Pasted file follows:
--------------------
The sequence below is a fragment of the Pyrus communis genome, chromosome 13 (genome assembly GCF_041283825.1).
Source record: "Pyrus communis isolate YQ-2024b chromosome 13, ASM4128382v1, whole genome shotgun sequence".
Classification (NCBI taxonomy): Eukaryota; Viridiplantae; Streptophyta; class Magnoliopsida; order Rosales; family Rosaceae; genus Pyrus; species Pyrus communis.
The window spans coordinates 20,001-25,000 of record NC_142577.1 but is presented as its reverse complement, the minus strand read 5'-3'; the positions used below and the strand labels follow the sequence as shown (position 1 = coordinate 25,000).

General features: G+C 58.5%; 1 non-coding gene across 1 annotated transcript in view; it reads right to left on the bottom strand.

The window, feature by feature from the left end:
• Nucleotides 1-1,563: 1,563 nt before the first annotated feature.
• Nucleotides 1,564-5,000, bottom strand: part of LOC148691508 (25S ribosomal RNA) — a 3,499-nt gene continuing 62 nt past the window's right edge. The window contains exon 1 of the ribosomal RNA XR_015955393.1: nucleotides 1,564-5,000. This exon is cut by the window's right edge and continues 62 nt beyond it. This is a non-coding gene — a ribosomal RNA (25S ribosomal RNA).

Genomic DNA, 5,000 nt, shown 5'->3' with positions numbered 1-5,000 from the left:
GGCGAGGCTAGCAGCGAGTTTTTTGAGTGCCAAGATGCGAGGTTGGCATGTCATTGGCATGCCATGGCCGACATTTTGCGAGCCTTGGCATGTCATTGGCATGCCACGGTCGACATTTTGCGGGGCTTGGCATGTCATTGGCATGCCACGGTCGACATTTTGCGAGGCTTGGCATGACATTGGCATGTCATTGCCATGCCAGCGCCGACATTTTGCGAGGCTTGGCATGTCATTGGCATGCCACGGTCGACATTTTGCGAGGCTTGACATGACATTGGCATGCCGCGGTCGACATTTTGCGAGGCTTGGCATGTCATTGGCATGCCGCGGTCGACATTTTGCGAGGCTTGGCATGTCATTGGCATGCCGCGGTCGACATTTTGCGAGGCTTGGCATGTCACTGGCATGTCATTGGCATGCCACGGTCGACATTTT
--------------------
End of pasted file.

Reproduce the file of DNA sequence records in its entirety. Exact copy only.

The sequence below is a fragment of the Pyrus communis genome, chromosome 13 (genome assembly GCF_041283825.1).
Source record: "Pyrus communis isolate YQ-2024b chromosome 13, ASM4128382v1, whole genome shotgun sequence".
Classification (NCBI taxonomy): Eukaryota; Viridiplantae; Streptophyta; class Magnoliopsida; order Rosales; family Rosaceae; genus Pyrus; species Pyrus communis.
The window spans coordinates 20,001-25,000 of record NC_142577.1 but is presented as its reverse complement, the minus strand read 5'-3'; the positions used below and the strand labels follow the sequence as shown (position 1 = coordinate 25,000).

General features: G+C 58.5%; 1 non-coding gene across 1 annotated transcript in view; it reads right to left on the bottom strand.

The window, feature by feature from the left end:
• Nucleotides 1-1,563: 1,563 nt before the first annotated feature.
• Nucleotides 1,564-5,000, bottom strand: part of LOC148691508 (25S ribosomal RNA) — a 3,499-nt gene continuing 62 nt past the window's right edge. The window contains exon 1 of the ribosomal RNA XR_015955393.1: nucleotides 1,564-5,000. This exon is cut by the window's right edge and continues 62 nt beyond it. This is a non-coding gene — a ribosomal RNA (25S ribosomal RNA).

Genomic DNA, 5,000 nt, shown 5'->3' with positions numbered 1-5,000 from the left:
GGCGAGGCTAGCAGCGAGTTTTTTGAGTGCCAAGATGCGAGGTTGGCATGTCATTGGCATGCCATGGCCGACATTTTGCGAGCCTTGGCATGTCATTGGCATGCCACGGTCGACATTTTGCGGGGCTTGGCATGTCATTGGCATGCCACGGTCGACATTTTGCGAGGCTTGGCATGACATTGGCATGTCATTGCCATGCCAGCGCCGACATTTTGCGAGGCTTGGCATGTCATTGGCATGCCACGGTCGACATTTTGCGAGGCTTGACATGACATTGGCATGCCGCGGTCGACATTTTGCGAGGCTTGGCATGTCATTGGCATGCCGCGGTCGACATTTTGCGAGGCTTGGCATGTCATTGGCATGCCGCGGTCGACATTTTGCGAGGCTTGGCATGTCACTGGCATGTCATTGGCATGCCACGGTCGACATTTT